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Industrialized Building System


The industrialized building system is not new in the world, and also in Malaysia. In the United States, the steel beams were combined with precast slab panels and used in rapid construction of skyscrapers in the early of last century. In Europe, after the devastation that brought by the Second World War, some European countries adopted prefabricated system due to intensive shortage in material and human resources (CIDB 2005-a).   

In Malaysia, Traditional Malay House (TMH) was very common type of housing in the past. The components of these houses were prepared before construction like columns, beams, walls, floors, roofs etc. These houses provided good environmental, social, technical and economical aspects for Malay people and there was a good investment of timber in the nature (CIDB 2007-a).

The first manufacturer of standard designs of Traditional Malay House in Malaysia was Kayu Sedia (KS) Company which established in 1968. One of KS products was the ready made house with affordable price and variation in design. Kayu Sedia (KS) Company can be considered as an IBS manufacturer because of standard design module, applying standard dimensioning system (Imperial foot and inch), can be mass produced based on standard design module, in factory produced component and high quality product (CIDB 2007-a). Now, these traditional Malay houses have become pieces of cultural heritage and they can be a source of knowledge in this field.

After that, the usage of iron to enforce cement presented rapid development in construction industry all over the world and many types of industrialized building system (IBS) have been appeared. During the 20th century, precast concrete system has been developed in European countries and became more economical than conventional method (CIDB 2005-b).

The prosperity and high increasing in Malaysian population have generated great demands on construction activities. That case has created shortage in housing. The conventional construction method, due to the slow pace of construction and high cost, was not able to meet housing demands (Agus 1997). Therefore, Malaysian government has taken great efforts to adopt the industrialized building system. In sixties, the minister of housing and local government traveled to many European countries to utilize from their experience in housing field.

After that, the government initiated the first IBS pilot project in Jalan Pekeliling in Kuala Lumpur consisted of 3000 units of low cost flats and 40 shop lots (7 blocks of 17 story flats and 4 blocks of 4 story flats) using the large panel Danish System (Din 1984). After that, in 1965, the second IBS pilot project was implemented in Penang in Jalan Rifle Range, consisted of 3,699 units and 66 shop lots (6 blocks of 17 storey flats and 3 blocks of 18 storey flats), using French Estiot System  (Din 1984).  Because of using European systems, the design was inefficient to meet the need of Malaysian life such as wet toilets and bathrooms. So, the problems of leakage and sealant have become the common issue and contributed to bring a bad reputation to precast system. (Rahman & Omar 2006). Shoddy installations had also contributed to these problems. Today, these problems have become a part of early attempt for the past decade and precast technology has since improved (CIDB 2005-a).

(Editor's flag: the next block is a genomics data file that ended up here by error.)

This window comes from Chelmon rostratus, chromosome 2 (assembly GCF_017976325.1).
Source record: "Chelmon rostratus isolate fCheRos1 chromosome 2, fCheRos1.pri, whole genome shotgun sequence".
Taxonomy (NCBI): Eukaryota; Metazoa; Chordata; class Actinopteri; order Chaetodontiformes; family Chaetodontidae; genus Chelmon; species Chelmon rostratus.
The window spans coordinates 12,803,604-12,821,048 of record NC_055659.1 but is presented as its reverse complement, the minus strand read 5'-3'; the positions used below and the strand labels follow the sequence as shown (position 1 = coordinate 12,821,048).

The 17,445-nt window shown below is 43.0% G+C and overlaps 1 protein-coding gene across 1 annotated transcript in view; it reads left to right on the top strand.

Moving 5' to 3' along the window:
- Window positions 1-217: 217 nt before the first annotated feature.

According to Din (1984), a comparison was done to evaluate the advantages and disadvantages of industrialized building system and if this method is more effective than conventional method in term of quality control, cost, speed of construction, and labor requirement. In terms of quality, IBS appeared higher quality if compared with the low cost buildings constructed using conventional method especially the finishing of IBS interior walls was more aesthetical than conventional walls constructed using cement-sand hollow blocks. Concerning cost, the first pilot project which located in Kuala Lumpur was more expensive than the conventional system for about 8.1%. Whereas the cost of the second pilot project was cheaper for approximately 2.6% compared to the conventional system housing project completed around that time. Industrialized building system was more time saving if compared with conventional method. The construction time of the two pilot projects took 27 months including establishing the plants. It has been found that the implementation of industrialized building system in both projects in term of saving time and materials involved in faster erection of scaffoldings, shorter constructions time and the construction process was unaffected by weather condition. In these two pilot projects, industrialized building system saved labour in about 30% to 40% compared to conventional practice particularly in the field of brick layers, plasterers and carpenters.

During the period from 1981 to 1993, PKNS obtained the precast concrete technology from Praton Haus International Germany and executed several housing projects ranging from low cost houses to high cost bungalows. The nineties witnessed many successful projects after the development of precast concrete and steel technology such as the Petronas Twin Towers, Bukit Jalil Sports Complex and Games Village, and the LRT lines and tunnels (CIDB 2003-a).

Malaysian government has highly committed the implementation of industrialized building system. The first strong indication by the government after the Cabinet's endorsement on IBS Roadmap in 2003 was through the 2005 Budget announcement back in September 2004. It was announced that all new government building projects were required to have at least 50% IBS content; which is calculated through the IBS Score Manual that was developed by CIDB (Budget speech 2005). The decision of making the use of industrialized building system compulsory for government buildings was to create sufficient momentum for the demand of IBS components (Shaari 2006). The second announcement was on the levy exemption for housing projects that have 50% IBS components as minimum to attract private clients (Budget speech 2005).